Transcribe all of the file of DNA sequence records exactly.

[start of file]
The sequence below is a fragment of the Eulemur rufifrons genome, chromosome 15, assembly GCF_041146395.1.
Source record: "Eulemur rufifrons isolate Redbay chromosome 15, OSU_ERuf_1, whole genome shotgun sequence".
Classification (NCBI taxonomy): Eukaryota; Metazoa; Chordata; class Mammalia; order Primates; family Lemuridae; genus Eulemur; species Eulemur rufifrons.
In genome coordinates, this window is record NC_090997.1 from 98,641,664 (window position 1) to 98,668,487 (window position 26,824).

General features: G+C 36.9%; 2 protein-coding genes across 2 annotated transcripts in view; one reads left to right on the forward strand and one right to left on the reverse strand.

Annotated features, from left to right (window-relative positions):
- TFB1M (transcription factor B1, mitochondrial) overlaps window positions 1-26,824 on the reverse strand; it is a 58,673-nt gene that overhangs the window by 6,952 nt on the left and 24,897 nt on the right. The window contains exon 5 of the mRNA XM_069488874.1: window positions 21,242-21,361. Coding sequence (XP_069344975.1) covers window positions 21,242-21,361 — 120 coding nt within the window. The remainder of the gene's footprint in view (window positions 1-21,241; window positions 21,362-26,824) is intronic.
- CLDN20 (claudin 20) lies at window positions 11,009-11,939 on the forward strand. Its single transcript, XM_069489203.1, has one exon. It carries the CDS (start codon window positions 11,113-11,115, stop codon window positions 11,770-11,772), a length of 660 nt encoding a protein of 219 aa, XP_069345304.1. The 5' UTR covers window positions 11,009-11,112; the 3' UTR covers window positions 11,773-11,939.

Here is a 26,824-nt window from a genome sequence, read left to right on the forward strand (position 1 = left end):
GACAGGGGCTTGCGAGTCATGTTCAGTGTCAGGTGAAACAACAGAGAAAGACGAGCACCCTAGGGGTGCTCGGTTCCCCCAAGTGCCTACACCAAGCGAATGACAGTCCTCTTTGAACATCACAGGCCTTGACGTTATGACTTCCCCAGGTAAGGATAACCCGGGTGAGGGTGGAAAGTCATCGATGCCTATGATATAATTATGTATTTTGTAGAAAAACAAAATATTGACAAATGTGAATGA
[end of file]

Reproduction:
The sequence below is a fragment of the Eulemur rufifrons genome, chromosome 15, assembly GCF_041146395.1.
Source record: "Eulemur rufifrons isolate Redbay chromosome 15, OSU_ERuf_1, whole genome shotgun sequence".
Classification (NCBI taxonomy): Eukaryota; Metazoa; Chordata; class Mammalia; order Primates; family Lemuridae; genus Eulemur; species Eulemur rufifrons.
In genome coordinates, this window is record NC_090997.1 from 98,641,664 (window position 1) to 98,668,487 (window position 26,824).

General features: G+C 36.9%; 2 protein-coding genes across 2 annotated transcripts in view; one reads left to right on the forward strand and one right to left on the reverse strand.

Annotated features, from left to right (window-relative positions):
- TFB1M (transcription factor B1, mitochondrial) overlaps window positions 1-26,824 on the reverse strand; it is a 58,673-nt gene that overhangs the window by 6,952 nt on the left and 24,897 nt on the right. The window contains exon 5 of the mRNA XM_069488874.1: window positions 21,242-21,361. Coding sequence (XP_069344975.1) covers window positions 21,242-21,361 — 120 coding nt within the window. The remainder of the gene's footprint in view (window positions 1-21,241; window positions 21,362-26,824) is intronic.
- CLDN20 (claudin 20) lies at window positions 11,009-11,939 on the forward strand. Its single transcript, XM_069489203.1, has one exon. It carries the CDS (start codon window positions 11,113-11,115, stop codon window positions 11,770-11,772), a length of 660 nt encoding a protein of 219 aa, XP_069345304.1. The 5' UTR covers window positions 11,009-11,112; the 3' UTR covers window positions 11,773-11,939.

Here is a 26,824-nt window from a genome sequence, read left to right on the forward strand (position 1 = left end):
GACAGGGGCTTGCGAGTCATGTTCAGTGTCAGGTGAAACAACAGAGAAAGACGAGCACCCTAGGGGTGCTCGGTTCCCCCAAGTGCCTACACCAAGCGAATGACAGTCCTCTTTGAACATCACAGGCCTTGACGTTATGACTTCCCCAGGTAAGGATAACCCGGGTGAGGGTGGAAAGTCATCGATGCCTATGATATAATTATGTATTTTGTAGAAAAACAAAATATTGACAAATGTGAATGA